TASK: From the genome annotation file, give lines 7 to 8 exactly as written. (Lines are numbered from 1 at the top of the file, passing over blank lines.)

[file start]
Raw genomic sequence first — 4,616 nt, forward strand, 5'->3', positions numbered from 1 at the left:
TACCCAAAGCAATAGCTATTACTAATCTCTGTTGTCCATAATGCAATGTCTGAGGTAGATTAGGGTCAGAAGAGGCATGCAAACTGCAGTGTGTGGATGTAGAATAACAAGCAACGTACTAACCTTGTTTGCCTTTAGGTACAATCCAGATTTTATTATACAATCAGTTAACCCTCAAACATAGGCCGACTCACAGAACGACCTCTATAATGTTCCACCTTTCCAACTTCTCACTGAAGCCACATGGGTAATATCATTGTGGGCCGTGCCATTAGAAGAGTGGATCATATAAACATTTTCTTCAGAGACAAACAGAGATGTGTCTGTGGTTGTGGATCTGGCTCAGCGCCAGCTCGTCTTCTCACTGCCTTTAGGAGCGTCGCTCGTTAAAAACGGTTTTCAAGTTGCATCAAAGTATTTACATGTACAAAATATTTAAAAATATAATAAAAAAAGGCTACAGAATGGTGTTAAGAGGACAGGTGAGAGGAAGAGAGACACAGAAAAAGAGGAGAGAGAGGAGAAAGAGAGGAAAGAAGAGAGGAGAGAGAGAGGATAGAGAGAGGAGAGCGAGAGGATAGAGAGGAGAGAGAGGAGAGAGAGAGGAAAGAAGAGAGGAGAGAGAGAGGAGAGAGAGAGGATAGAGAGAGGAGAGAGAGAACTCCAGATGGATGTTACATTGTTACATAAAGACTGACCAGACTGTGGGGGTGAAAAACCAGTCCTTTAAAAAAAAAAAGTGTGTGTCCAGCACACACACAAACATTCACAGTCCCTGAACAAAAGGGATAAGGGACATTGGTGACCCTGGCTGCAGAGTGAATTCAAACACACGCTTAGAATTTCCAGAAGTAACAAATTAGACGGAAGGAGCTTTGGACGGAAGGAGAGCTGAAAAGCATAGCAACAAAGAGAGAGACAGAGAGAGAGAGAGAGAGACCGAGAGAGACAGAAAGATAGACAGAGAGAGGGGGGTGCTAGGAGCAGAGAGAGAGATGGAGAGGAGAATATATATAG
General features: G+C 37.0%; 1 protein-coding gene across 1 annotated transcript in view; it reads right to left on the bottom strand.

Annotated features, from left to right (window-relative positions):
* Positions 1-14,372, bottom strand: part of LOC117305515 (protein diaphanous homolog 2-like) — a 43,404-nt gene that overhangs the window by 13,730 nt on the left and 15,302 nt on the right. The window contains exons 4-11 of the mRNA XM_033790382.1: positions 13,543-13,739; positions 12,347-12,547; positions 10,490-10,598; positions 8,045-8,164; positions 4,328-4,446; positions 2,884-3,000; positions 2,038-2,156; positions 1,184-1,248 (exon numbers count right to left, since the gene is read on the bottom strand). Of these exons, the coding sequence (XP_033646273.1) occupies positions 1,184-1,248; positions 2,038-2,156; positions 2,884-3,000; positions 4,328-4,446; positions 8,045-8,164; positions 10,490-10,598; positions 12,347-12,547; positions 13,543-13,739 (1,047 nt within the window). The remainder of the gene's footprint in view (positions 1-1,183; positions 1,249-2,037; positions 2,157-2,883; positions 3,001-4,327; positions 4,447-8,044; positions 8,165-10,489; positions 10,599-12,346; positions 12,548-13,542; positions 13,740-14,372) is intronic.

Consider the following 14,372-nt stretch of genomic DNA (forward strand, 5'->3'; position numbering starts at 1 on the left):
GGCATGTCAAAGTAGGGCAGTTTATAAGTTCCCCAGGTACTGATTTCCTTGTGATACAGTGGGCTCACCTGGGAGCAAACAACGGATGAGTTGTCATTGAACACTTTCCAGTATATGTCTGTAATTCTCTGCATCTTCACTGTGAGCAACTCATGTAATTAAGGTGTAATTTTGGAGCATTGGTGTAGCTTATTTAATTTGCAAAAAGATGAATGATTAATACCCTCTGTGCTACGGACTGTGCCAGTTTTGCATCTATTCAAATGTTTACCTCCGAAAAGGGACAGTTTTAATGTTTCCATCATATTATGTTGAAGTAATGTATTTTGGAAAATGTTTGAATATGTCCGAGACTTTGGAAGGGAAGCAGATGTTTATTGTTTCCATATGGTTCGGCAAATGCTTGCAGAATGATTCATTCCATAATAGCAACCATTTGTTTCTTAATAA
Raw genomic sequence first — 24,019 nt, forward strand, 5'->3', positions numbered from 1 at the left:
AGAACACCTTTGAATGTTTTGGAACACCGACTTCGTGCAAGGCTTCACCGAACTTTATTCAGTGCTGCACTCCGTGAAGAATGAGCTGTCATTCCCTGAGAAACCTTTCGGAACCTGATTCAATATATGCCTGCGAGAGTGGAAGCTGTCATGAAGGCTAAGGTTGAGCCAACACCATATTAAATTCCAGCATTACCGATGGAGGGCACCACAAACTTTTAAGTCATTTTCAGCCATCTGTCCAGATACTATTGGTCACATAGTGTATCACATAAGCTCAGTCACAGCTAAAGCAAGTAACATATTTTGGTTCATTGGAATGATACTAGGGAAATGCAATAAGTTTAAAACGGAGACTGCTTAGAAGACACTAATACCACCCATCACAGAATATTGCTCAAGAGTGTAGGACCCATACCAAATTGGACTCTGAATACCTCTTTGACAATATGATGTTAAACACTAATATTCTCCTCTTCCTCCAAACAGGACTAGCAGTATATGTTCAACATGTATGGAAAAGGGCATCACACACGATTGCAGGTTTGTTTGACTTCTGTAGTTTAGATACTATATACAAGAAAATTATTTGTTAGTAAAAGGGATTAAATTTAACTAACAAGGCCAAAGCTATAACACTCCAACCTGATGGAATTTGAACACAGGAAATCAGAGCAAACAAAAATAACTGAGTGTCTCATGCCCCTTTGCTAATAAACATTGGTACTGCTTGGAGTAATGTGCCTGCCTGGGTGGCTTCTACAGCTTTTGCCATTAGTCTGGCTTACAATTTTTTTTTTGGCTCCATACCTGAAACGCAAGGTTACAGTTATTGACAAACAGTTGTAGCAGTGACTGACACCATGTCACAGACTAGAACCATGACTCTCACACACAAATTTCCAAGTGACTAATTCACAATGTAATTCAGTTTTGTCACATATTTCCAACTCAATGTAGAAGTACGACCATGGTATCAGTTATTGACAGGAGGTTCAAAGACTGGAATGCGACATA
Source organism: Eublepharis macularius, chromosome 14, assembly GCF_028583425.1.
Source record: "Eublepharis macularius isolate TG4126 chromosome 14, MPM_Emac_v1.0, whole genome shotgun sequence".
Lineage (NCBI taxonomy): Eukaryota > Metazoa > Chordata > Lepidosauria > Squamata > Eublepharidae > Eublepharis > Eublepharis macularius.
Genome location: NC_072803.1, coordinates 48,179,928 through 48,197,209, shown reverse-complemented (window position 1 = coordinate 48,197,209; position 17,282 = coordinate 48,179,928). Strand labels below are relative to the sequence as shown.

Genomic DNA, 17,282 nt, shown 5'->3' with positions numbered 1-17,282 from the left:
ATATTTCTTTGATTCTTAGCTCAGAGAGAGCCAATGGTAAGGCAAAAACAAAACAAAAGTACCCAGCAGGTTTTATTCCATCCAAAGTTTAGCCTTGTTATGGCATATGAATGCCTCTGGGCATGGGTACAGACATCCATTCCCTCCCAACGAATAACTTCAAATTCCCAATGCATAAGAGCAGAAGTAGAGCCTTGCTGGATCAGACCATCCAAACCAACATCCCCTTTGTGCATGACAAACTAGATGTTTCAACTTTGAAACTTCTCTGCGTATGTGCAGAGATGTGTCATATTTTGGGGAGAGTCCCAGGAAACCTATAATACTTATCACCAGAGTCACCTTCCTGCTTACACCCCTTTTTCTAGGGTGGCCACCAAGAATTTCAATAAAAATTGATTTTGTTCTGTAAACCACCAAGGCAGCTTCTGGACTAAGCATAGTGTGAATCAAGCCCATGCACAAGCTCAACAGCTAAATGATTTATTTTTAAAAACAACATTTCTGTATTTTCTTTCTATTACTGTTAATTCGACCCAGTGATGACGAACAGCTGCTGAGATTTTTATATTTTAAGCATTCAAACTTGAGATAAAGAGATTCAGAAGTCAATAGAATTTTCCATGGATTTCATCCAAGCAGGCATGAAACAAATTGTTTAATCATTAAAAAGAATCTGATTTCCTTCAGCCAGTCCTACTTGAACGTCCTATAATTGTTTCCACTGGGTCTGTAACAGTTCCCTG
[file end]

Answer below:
GGCATGTCAAAGTAGGGCAGTTTATAAGTTCCCCAGGTACTGATTTCCTTGTGATACAGTGGGCTCACCTGGGAGCAAACAACGGATGAGTTGTCATTGAACACTTTCCAGTATATGTCTGTAATTCTCTGCATCTTCACTGTGAGCAACTCATGTAATTAAGGTGTAATTTTGGAGCATTGGTGTAGCTTATTTAATTTGCAAAAAGATGAATGATTAATACCCTCTGTGCTACGGACTGTGCCAGTTTTGCATCTATTCAAATGTTTACCTCCGAAAAGGGACAGTTTTAATGTTTCCATCATATTATGTTGAAGTAATGTATTTTGGAAAATGTTTGAATATGTCCGAGACTTTGGAAGGGAAGCAGATGTTTATTGTTTCCATATGGTTCGGCAAATGCTTGCAGAATGATTCATTCCATAATAGCAACCATTTGTTTCTTAATAA
Raw genomic sequence first — 24,019 nt, forward strand, 5'->3', positions numbered from 1 at the left: